Curry enjoyed nearly unanimous support earlier this year from the city’s civic, political and labor leadership when he campaigned for voters to approve the referendum that gives Jacksonville the option of using the sales tax to pay for pension debt. The unions were a front-and-center part of Curry’s sales pitch in news conferences and in talking points. At the time, Curry would not say whether he would seek to cut pensions for future hires.

His efforts now will strain the coalition of support he built.

Tad Delegal, a labor and employment attorney who served on the city’s pension reform task force and supported Curry’s pension-tax referendum, said moving forward with only 401(k) plans would be a “disaster.”

“It doesn’t make logical sense, but it makes political sense — short-term political sense,” he said.

Zona and Wyse will present their unions’ responses to Curry this week. Both have aired strong reservations about 401(k) plans. Wyse called them “unheard of” for public-safety workers and said they could create a “serious recruitment and retention issue.”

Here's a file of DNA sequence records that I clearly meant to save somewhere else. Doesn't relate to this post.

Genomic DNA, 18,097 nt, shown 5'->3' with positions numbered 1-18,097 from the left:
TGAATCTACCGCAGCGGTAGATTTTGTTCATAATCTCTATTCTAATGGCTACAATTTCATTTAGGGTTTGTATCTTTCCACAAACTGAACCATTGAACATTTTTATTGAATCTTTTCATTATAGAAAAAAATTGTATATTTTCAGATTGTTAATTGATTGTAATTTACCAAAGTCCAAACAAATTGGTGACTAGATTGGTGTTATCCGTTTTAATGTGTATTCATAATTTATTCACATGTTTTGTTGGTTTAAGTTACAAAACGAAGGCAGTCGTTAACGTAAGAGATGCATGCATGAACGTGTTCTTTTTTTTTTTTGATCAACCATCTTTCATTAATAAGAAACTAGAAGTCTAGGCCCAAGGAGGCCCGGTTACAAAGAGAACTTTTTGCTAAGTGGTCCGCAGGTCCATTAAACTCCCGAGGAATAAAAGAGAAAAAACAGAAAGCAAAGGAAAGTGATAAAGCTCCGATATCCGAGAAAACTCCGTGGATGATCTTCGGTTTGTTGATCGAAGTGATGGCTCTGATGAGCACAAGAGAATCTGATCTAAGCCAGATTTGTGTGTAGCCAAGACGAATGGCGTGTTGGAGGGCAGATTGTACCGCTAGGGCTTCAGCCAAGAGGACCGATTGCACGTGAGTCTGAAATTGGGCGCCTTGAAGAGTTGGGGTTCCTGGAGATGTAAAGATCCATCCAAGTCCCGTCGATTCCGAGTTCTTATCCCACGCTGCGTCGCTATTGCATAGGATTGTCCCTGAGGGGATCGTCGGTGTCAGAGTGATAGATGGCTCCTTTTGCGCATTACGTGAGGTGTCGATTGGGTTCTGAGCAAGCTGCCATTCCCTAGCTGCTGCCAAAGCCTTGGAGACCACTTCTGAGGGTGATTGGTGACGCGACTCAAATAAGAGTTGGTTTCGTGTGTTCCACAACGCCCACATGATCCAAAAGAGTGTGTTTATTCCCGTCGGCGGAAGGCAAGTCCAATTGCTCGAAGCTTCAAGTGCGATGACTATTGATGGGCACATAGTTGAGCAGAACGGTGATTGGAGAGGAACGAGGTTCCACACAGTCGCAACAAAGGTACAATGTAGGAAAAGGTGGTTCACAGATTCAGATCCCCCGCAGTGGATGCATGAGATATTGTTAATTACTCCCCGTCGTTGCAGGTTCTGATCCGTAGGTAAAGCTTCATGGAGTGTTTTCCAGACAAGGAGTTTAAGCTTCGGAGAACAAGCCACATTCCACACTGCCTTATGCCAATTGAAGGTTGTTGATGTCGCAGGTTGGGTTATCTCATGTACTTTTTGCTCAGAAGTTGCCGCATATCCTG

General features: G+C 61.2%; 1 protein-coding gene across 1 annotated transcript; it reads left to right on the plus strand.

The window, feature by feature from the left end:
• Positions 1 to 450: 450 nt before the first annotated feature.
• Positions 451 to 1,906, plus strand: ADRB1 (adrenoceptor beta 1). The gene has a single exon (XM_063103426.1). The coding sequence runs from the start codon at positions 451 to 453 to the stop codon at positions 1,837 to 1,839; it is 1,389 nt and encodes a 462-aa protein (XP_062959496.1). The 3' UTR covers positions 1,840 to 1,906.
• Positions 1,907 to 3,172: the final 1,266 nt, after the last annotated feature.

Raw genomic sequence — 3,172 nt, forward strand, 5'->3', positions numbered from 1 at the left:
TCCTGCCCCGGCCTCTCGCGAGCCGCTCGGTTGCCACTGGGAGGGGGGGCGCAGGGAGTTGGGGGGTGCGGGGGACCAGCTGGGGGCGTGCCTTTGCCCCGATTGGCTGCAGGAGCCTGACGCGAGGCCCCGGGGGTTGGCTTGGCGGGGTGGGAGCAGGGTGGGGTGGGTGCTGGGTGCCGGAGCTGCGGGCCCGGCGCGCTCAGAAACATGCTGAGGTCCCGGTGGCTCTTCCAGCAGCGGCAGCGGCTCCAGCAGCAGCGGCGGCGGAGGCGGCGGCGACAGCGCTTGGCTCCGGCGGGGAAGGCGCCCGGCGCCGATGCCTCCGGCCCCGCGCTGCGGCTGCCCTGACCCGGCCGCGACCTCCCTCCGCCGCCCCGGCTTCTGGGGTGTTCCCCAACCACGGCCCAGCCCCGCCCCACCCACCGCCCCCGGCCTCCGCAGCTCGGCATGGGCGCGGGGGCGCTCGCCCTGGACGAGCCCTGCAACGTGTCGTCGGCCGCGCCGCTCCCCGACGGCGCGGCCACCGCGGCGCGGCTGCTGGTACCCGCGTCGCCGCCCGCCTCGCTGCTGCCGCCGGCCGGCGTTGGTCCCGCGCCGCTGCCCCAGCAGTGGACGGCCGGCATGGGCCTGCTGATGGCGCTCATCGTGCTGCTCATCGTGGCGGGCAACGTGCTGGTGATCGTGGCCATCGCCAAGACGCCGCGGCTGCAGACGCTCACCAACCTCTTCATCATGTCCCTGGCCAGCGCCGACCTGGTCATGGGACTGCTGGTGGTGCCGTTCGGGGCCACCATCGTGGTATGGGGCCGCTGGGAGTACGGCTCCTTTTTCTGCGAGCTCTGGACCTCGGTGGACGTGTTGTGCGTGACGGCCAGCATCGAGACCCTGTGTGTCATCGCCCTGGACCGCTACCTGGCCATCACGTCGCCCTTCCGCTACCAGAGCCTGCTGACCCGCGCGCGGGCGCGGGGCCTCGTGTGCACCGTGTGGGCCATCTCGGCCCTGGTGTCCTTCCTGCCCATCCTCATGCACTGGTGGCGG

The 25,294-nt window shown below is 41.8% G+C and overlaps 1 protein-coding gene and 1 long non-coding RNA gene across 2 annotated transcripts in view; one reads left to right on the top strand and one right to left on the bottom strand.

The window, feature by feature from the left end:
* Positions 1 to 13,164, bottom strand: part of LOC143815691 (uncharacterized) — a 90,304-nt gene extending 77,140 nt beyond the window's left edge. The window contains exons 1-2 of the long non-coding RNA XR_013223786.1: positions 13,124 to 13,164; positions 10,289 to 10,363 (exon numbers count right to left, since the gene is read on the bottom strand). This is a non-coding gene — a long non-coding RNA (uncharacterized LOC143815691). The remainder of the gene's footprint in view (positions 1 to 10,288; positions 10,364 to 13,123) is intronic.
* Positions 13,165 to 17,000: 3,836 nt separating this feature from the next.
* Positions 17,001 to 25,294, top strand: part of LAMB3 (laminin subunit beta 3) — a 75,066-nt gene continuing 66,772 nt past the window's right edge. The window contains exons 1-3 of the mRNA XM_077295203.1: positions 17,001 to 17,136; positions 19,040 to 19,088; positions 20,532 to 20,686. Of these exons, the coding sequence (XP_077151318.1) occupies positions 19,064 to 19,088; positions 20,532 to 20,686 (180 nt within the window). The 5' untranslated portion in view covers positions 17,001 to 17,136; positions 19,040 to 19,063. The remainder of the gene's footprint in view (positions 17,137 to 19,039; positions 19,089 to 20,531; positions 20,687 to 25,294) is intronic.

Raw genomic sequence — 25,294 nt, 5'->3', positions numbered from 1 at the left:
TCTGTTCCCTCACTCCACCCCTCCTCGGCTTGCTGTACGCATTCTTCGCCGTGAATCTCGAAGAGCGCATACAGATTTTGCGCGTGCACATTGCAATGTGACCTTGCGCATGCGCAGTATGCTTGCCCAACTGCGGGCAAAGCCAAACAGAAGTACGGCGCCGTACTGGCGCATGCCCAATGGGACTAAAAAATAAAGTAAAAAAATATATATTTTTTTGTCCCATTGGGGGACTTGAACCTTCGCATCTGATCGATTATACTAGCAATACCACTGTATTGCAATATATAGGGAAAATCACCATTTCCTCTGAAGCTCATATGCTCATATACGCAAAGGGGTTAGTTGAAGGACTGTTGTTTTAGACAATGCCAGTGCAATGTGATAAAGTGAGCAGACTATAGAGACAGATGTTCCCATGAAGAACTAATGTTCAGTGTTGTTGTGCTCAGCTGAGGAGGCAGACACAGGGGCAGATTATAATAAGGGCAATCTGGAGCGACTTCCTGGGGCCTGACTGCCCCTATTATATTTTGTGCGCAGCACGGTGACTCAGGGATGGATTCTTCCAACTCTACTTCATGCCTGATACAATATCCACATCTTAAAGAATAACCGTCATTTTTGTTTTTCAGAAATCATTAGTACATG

Individual investment accounts like 401(k)s (also called defined-contribution plans) are relatively rare in the public sector.

Since the financial crisis, a few cities have introduced plans that are a hybrid of pensions and defined-contribution plans. The jury is still out on those plans.

“Most of them have only been introduced in the last five years, so it’s been hard to assess how they’ve worked out,” said Caroline Crawford, a research associate at the Center for Retirement Research at Boston College.

There appears to be little precedent for a major city that offers only defined-contribution plans to all employees, including public-safety workers. Such plans are attractive for cities because they remove the risk of market downturns from taxpayers. If investments made by pension funds perform poorly, the difference has to be made up by taxpayers. That can become a big cost in big market downturns.

With defined-contribution plans, the risk is entirely shifted to employees, while the city maintains a fixed cost.

The specifics of Curry’s proposal differ for the different types of city employees.

Future hires for police, firefighters and corrections officer positions would get their retirement nest eggs from individual investment accounts. The employees would contribute 8 percent of pay toward the accounts.